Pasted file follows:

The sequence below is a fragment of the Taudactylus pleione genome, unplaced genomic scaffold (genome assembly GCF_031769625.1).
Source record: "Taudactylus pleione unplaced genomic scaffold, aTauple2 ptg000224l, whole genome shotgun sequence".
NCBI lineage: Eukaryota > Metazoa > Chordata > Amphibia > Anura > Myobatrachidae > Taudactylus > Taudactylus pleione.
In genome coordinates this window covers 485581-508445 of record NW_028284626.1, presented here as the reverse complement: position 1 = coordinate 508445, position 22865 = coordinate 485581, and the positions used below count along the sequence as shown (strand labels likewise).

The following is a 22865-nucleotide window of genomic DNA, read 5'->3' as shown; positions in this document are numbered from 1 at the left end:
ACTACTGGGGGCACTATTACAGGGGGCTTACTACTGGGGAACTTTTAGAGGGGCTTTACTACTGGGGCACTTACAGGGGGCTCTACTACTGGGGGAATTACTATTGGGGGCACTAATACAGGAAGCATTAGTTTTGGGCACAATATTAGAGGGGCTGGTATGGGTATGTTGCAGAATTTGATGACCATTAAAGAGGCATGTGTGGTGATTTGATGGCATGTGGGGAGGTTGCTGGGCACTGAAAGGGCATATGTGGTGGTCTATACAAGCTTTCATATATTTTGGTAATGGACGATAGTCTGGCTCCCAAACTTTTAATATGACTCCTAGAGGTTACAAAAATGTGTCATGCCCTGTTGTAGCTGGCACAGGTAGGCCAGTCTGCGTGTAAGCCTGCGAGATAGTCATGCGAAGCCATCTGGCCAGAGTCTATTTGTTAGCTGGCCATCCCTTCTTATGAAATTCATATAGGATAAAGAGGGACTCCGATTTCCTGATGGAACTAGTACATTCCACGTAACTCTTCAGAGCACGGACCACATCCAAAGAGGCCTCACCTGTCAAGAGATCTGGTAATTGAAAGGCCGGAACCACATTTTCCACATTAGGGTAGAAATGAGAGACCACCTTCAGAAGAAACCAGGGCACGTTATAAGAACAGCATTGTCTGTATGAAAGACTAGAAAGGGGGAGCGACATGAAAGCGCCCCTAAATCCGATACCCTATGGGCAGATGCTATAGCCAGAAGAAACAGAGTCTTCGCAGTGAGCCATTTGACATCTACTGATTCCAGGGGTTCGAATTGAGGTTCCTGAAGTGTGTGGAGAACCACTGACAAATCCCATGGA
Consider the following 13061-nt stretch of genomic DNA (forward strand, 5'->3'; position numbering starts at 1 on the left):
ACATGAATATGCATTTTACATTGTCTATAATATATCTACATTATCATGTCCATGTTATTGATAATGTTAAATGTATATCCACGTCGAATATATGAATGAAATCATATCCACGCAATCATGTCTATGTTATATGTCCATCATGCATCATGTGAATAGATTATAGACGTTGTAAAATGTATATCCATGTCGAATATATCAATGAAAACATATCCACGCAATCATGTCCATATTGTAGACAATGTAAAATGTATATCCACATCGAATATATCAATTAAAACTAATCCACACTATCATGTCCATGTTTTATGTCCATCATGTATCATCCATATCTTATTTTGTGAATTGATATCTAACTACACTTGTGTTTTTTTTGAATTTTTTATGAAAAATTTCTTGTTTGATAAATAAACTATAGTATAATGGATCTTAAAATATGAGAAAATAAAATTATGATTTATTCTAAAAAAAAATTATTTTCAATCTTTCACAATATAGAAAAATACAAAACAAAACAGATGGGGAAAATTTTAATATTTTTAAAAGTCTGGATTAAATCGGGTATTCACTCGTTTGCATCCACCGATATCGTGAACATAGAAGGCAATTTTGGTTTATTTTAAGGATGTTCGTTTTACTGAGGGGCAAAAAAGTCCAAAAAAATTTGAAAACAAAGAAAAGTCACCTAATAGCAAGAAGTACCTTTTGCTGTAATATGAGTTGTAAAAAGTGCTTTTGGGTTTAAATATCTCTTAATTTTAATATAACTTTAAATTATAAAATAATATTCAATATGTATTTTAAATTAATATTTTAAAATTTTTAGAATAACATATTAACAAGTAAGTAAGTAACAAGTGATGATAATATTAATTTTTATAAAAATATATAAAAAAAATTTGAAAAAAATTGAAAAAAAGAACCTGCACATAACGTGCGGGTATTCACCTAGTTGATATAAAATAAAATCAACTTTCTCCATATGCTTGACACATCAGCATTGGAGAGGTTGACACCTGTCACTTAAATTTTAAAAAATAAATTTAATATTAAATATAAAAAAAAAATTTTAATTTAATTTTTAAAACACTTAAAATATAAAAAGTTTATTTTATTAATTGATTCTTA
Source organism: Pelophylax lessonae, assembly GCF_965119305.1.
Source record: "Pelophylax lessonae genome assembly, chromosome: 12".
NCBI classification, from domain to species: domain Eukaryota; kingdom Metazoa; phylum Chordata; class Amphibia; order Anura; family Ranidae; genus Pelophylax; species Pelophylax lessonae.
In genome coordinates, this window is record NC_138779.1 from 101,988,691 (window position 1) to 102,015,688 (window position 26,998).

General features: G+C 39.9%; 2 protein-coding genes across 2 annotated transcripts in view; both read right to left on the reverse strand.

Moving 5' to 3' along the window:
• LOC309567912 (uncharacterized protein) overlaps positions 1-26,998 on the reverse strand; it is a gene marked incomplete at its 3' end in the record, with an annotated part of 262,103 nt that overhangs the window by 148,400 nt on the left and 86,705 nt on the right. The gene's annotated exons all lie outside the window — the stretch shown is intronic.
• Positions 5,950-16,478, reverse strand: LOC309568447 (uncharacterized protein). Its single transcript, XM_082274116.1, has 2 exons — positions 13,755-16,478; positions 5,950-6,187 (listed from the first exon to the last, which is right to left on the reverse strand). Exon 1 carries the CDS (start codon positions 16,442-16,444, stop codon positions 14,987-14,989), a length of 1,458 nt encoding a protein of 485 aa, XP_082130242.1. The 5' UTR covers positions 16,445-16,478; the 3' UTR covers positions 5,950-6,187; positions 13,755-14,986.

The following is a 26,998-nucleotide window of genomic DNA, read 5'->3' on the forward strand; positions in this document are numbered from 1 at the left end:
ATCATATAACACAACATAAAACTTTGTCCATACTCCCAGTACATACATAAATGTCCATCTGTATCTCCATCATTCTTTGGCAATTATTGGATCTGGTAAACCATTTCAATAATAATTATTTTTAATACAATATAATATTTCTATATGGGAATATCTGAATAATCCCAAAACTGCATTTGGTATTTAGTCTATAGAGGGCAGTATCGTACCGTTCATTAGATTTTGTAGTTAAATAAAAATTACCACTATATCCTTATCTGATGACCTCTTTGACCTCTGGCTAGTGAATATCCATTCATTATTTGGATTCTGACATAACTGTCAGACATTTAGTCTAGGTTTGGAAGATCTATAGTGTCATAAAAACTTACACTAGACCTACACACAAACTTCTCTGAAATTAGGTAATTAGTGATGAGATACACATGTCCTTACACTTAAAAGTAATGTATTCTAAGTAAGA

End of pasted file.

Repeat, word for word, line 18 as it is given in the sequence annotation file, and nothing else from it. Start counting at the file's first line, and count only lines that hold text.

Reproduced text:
ATCATATAACACAACATAAAACTTTGTCCATACTCCCAGTACATACATAAATGTCCATCTGTATCTCCATCATTCTTTGGCAATTATTGGATCTGGTAAACCATTTCAATAATAATTATTTTTAATACAATATAATATTTCTATATGGGAATATCTGAATAATCCCAAAACTGCATTTGGTATTTAGTCTATAGAGGGCAGTATCGTACCGTTCATTAGATTTTGTAGTTAAATAAAAATTACCACTATATCCTTATCTGATGACCTCTTTGACCTCTGGCTAGTGAATATCCATTCATTATTTGGATTCTGACATAACTGTCAGACATTTAGTCTAGGTTTGGAAGATCTATAGTGTCATAAAAACTTACACTAGACCTACACACAAACTTCTCTGAAATTAGGTAATTAGTGATGAGATACACATGTCCTTACACTTAAAAGTAATGTATTCTAAGTAAGA